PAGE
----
Nabil Elaraby, secretary-general of the Arab League, issued a statement Monday saying he is “extremely alarmed” that government forces are using heavy weapons on their own citizens.
Syria’s state-run news agency denied the accusation, claiming that civilians and police were being attacked by “armed terrorist groups” operating in the area.
According to a report by Reuters, Syrian state-run news also said gunmen had killed three government soldiers and captured others at a checkpoint near Syria’s border with Turkey.
It also could include Turkey, which borders Syria to the north and whose president expressed regret Monday over the Chinese and Russian resistance to the resolution.
“Everyone should remember that the era of the Cold War is over,” said Abdullah Gul, who appeared at a joint news conference with South Korean President Lee Myung-bak in Ankara. “Human rights violations, military power being used against civilians, there is no longer a place for this in the world.”
Mr. Gul stopped short of calling for Mr. Assad’s ouster, but his remarks made headlines as British Foreign Secretary William Hague was telling lawmakers in London that Syria’s government is “doomed” and a “murdering regime.”
“There is no way it can recover its credibility internationally,” said Mr. Hague, asserting that Britain would back the rest of Western Europe should it move to deepen economic sanctions on Syria when the EU’s foreign ministers meet Feb. 27.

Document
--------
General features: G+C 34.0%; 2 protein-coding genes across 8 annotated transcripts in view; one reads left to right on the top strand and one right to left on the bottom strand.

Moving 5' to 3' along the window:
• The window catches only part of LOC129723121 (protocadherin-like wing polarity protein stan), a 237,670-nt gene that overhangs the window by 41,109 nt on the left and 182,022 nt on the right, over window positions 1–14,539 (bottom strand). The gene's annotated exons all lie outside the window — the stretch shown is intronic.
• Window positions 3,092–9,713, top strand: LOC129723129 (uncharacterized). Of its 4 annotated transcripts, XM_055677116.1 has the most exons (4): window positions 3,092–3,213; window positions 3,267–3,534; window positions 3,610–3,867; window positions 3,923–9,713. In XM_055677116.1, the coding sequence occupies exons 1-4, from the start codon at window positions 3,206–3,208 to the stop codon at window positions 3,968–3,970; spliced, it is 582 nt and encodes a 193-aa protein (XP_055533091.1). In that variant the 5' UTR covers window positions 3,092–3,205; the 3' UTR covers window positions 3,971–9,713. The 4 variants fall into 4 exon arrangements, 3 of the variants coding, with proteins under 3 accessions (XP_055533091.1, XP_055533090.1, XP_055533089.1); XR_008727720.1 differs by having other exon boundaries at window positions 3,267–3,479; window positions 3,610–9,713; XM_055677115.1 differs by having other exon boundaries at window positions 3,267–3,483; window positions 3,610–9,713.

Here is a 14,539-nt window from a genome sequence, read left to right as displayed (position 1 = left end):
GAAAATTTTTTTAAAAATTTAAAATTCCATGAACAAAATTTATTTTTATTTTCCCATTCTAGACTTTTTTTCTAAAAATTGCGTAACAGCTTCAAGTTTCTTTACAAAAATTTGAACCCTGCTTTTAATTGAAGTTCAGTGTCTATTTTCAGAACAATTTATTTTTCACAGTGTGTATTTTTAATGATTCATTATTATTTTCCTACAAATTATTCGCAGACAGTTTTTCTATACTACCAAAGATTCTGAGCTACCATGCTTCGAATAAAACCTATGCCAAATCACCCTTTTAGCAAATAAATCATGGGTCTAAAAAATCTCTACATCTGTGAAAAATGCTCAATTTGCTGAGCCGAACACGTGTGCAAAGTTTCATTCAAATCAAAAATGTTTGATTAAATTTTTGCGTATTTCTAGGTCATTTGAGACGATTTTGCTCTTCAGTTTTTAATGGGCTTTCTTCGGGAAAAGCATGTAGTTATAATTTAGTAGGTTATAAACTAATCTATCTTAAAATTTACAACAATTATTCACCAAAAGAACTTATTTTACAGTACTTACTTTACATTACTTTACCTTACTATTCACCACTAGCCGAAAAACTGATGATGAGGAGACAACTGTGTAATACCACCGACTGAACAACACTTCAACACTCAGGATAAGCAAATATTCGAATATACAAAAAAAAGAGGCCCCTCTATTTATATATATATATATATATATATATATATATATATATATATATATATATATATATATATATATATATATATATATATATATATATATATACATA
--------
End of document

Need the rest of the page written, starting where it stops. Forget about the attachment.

Syria’s government and economy already are straining under a variety of sanctions by Western and Middle Eastern powers. Current EU and U.S. sanctions on the Assad regime mainly focus on entities tied to the Syrian military or specific individuals believed to be involved in the crackdown.
In Washington, Ms. Nuland said that, in addition to pressuring nations who “are trading weapons or otherwise fueling his war machine to stop,” U.S. officials will “work with as many countries as we can to increase both regional sanctions and unilateral national sanctions on the Assad regime.”
The extent to which nations such as Turkey and Saudi Arabia, a key military and economic power player in the Persian Gulf, may be willing to join sanctions or other non-U.N.-sponsored action against Syria remains to be seen.
Ms. Nuland declined to specify who might join such a group, beyond saying that U.S. officials “have a number of European countries interested in this idea [and] a number of Arab countries.”
U.S. officials said Poland has agreed to represent American diplomatic interests in Syria similar to the way the Swiss do for Washington in Iran.
© Copyright 2014 The Washington Times, LLC. Click here for reprint permission.
About the Author
Guy Taylor is the National Security Team Leader at The Washington Times, overseeing the paper’s State Department, Pentagon and intelligence community coverage. He’s also a frequent guest on The McLaughlin Group and C-SPAN.
His series on political, economic and security developments in Mexico won a 2012 Virginia Press Association award.
Prior to rejoining The Times in 2011, his work was ...